SUMMER FIRE SAFETY
Here comes summer, school is out, vacations are on, swimming pools are open and the beaches are crowded. “Fire safety” is but a part of the watch for the next several months. Tempting as it may be, to set-off your personal display; fireworks should be left to the professional pyrotechnics. Instead of telling you what not to do, I will tell you what I suggest you do, go to a professional display, period. Fireworks burn at high temperatures and can cause skin burns that will heal slowly, not to mention the pain. Flaming fireworks can ignite buildings, roof-tops, curtilage and people. Ignited firework temperatures can reach several thousand degrees.
Barbeque and grilling safety, as was covered in last month’s edition, will be a big concern to fire service personnel in suburban and urban settings. Know you grill, its limitations and the manufacturer’s safety recommendations.
Swimming hazards are another of the awareness of which we must be vigilant. Drownings as well as other pool accidents will be on the news all-to-frequently. I experienced a personal incident years ago. My daughter, age 3, nearly drowned in our backyard pool. When I retrieved her limp body, she had stopped breathing, etc. A call to 9-1-1 was placed and I began C.P.R. on her lifeless little body. She survived the ordeal, thankfully for my CPR training, Medic One and Hershey Medical Center. Do you need C.P.R. training [never had it] or a refresher course; get it now. Contact your local fire department or the American Red Cross chapter nearest you. When you need it there’s no time to wish you had learned it. And always have a “watcher” at pool-side who does nothing but watch the pool occupants, as a life guard would.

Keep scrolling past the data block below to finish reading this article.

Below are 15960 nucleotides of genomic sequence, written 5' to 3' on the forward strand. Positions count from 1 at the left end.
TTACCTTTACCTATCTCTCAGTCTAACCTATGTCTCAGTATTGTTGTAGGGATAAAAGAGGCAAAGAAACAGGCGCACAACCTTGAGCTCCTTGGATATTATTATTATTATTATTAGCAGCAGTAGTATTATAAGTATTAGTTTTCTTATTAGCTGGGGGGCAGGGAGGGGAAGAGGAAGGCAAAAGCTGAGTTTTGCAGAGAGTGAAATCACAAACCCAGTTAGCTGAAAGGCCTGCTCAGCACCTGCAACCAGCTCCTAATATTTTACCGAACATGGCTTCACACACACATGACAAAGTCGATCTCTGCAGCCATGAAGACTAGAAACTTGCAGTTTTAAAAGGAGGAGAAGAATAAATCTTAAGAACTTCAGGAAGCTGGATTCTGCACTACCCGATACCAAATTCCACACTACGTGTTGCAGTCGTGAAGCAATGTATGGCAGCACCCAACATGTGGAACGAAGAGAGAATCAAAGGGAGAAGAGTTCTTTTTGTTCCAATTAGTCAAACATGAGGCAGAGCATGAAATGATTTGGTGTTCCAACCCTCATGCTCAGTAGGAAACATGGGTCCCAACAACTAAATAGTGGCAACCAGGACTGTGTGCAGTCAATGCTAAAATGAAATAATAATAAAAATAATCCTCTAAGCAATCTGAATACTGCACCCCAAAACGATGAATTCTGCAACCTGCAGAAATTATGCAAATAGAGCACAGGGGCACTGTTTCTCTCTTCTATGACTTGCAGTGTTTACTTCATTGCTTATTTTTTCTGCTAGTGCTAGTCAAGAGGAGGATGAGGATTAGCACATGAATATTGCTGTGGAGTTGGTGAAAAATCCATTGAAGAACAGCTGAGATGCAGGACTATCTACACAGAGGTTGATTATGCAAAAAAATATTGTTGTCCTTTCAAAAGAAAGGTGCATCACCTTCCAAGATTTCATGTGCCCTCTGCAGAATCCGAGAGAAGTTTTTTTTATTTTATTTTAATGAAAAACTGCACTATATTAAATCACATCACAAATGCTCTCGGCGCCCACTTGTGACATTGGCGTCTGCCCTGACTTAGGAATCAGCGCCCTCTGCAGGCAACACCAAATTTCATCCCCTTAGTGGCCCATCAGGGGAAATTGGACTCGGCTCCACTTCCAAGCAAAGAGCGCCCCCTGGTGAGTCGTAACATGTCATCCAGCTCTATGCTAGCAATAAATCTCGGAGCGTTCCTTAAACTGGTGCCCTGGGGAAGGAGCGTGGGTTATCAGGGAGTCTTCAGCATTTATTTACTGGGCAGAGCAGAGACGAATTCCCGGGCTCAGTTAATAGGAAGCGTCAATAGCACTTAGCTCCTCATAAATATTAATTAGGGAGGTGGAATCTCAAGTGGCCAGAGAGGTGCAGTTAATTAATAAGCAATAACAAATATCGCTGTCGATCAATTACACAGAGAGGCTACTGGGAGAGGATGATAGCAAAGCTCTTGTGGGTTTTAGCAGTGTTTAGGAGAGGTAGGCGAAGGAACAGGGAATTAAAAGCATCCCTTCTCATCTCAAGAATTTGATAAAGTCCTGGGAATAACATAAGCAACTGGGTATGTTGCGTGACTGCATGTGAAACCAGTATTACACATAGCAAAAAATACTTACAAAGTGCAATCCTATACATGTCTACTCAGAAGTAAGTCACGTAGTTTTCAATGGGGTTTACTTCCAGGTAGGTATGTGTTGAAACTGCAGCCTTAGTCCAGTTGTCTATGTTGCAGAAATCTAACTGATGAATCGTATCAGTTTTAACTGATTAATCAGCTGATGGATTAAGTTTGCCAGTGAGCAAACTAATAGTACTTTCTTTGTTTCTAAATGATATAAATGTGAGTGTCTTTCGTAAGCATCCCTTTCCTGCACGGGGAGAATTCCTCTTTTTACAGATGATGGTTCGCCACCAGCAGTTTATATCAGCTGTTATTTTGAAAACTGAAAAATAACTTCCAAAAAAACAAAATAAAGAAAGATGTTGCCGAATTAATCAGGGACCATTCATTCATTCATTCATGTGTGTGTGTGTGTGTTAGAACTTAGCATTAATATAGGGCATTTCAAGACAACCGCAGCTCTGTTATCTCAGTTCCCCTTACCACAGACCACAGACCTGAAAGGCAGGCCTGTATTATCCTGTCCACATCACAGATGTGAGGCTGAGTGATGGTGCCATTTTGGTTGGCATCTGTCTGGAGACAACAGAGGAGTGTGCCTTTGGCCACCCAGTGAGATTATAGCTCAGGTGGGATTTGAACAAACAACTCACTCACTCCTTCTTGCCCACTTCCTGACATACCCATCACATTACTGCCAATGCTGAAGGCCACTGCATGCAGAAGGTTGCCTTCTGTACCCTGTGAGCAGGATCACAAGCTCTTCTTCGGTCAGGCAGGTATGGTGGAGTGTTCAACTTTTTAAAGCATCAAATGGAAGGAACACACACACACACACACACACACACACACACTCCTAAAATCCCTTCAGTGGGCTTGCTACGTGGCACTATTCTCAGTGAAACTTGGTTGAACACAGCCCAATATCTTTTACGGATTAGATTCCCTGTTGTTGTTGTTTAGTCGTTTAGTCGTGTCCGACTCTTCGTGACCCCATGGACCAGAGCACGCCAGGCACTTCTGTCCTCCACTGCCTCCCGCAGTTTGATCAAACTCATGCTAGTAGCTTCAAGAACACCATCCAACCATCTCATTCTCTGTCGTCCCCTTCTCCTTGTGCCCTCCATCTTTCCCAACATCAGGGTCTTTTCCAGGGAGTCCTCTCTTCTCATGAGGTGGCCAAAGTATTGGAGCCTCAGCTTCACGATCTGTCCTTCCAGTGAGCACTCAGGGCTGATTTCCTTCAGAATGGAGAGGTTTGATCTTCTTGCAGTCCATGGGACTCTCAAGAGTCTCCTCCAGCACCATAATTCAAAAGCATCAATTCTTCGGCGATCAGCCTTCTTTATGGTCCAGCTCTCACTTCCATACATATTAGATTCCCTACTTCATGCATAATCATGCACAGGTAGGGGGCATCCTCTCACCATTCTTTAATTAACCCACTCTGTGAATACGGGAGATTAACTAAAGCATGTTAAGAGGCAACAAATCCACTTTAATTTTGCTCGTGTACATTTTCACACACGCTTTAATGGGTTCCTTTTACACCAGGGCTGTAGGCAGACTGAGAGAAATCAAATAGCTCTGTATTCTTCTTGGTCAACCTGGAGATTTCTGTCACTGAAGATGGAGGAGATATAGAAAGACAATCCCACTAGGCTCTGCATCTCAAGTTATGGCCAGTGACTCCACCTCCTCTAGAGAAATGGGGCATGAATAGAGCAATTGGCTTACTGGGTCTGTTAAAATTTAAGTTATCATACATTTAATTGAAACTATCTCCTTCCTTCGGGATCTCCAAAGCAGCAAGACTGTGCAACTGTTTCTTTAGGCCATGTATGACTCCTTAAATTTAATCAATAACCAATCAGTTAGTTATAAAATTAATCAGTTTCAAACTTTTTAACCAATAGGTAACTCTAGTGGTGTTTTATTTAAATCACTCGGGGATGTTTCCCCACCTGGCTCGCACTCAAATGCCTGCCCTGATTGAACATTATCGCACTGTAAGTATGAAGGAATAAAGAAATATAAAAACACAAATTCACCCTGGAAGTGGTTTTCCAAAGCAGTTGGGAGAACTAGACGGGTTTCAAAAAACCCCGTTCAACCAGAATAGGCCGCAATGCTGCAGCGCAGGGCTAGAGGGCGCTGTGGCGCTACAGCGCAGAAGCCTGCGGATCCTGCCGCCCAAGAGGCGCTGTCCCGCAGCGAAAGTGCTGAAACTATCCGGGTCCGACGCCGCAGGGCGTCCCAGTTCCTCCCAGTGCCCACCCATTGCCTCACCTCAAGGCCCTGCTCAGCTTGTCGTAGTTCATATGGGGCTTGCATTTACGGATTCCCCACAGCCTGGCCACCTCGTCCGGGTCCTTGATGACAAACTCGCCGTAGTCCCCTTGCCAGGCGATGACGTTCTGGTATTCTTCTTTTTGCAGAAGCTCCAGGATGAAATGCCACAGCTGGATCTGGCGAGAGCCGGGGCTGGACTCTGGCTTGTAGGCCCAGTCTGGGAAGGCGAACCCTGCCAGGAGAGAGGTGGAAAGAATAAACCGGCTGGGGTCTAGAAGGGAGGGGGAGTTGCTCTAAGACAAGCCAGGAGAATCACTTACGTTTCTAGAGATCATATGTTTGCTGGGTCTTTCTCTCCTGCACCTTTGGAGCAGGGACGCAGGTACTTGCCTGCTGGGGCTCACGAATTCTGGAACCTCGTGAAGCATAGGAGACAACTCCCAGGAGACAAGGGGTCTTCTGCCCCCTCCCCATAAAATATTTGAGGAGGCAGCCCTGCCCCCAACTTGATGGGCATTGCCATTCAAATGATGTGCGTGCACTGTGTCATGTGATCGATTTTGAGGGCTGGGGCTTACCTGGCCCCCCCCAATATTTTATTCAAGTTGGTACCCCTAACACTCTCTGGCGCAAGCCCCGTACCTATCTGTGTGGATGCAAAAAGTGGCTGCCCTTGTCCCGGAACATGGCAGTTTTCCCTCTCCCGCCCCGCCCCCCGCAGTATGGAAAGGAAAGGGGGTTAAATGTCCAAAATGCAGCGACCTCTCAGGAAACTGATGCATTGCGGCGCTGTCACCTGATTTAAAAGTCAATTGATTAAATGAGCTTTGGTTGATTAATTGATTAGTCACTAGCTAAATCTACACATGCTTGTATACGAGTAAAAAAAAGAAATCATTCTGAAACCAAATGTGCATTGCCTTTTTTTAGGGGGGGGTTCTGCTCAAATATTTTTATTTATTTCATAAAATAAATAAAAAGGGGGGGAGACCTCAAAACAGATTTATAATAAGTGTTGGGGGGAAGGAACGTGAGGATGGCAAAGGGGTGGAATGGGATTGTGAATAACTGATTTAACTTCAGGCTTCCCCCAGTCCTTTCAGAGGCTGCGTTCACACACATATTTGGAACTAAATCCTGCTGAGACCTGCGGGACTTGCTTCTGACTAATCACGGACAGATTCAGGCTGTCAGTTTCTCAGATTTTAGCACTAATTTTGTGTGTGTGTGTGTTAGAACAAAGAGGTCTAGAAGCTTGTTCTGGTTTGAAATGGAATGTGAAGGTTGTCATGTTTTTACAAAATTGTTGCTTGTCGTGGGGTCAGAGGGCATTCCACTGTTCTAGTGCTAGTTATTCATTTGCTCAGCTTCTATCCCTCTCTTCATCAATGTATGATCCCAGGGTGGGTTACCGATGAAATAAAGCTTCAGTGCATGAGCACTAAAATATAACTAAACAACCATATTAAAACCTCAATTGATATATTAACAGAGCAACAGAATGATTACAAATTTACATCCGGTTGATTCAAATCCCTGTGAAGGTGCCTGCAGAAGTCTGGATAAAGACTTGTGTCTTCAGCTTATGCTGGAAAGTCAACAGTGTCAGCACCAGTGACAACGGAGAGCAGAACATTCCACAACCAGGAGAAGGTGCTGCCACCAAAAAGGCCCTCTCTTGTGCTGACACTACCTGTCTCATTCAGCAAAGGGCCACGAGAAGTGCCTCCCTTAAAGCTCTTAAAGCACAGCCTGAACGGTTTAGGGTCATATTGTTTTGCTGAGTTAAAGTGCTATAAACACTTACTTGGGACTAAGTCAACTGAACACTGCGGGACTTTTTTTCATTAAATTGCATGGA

With summer comes hot humid weather. If you have central air, have it serviced by a qualified person. If you have portable, window-type AC units be certain the house electrical circuit is sufficient to supply the required electricity. Do not use extension cords. If the AC’s cord is not long enough to reach the outlet, have a qualified electrician move the electrical receptacle closer to where the AC is installed.
Camping and campfire safety go hand-in-hand whether used for lighting, cooking or heat when the ambient temperature drops. When preparing your cook-site, choose it away from the immediate area of your shelter or other persons, camper, and tents. Create your fire pit, surround it with mounds of dirt or rocks; not too large in diameter. Choose your fuel wisely. The use of charcoal and or dried wood will be sufficient to cook. Use a small amount of fuel to determine how your fire is going to burn and how fast the fuel will be consumed before adding more fuel. When your cooking is complete or the use of the fire is no longer needed, be sure to extinguish it with water or dirt. Always keep a watch on the fire site to be sure the fire is out and the fire-pit is cool. Remember you have intentionally caused a fire, you are responsible for its care and containment.
Ed Knight is a Certified Fire and Explosion Investigator (CFEI/CFII) and a fire instructor; a retired municipal assistant fire marshal, forensic investigator having investigated several thousand fires and testified over 60 times throughout the United States and several foreign countries. He is Chairman of the Live Burn Facility, Pequea Lane, Lancaster, PA.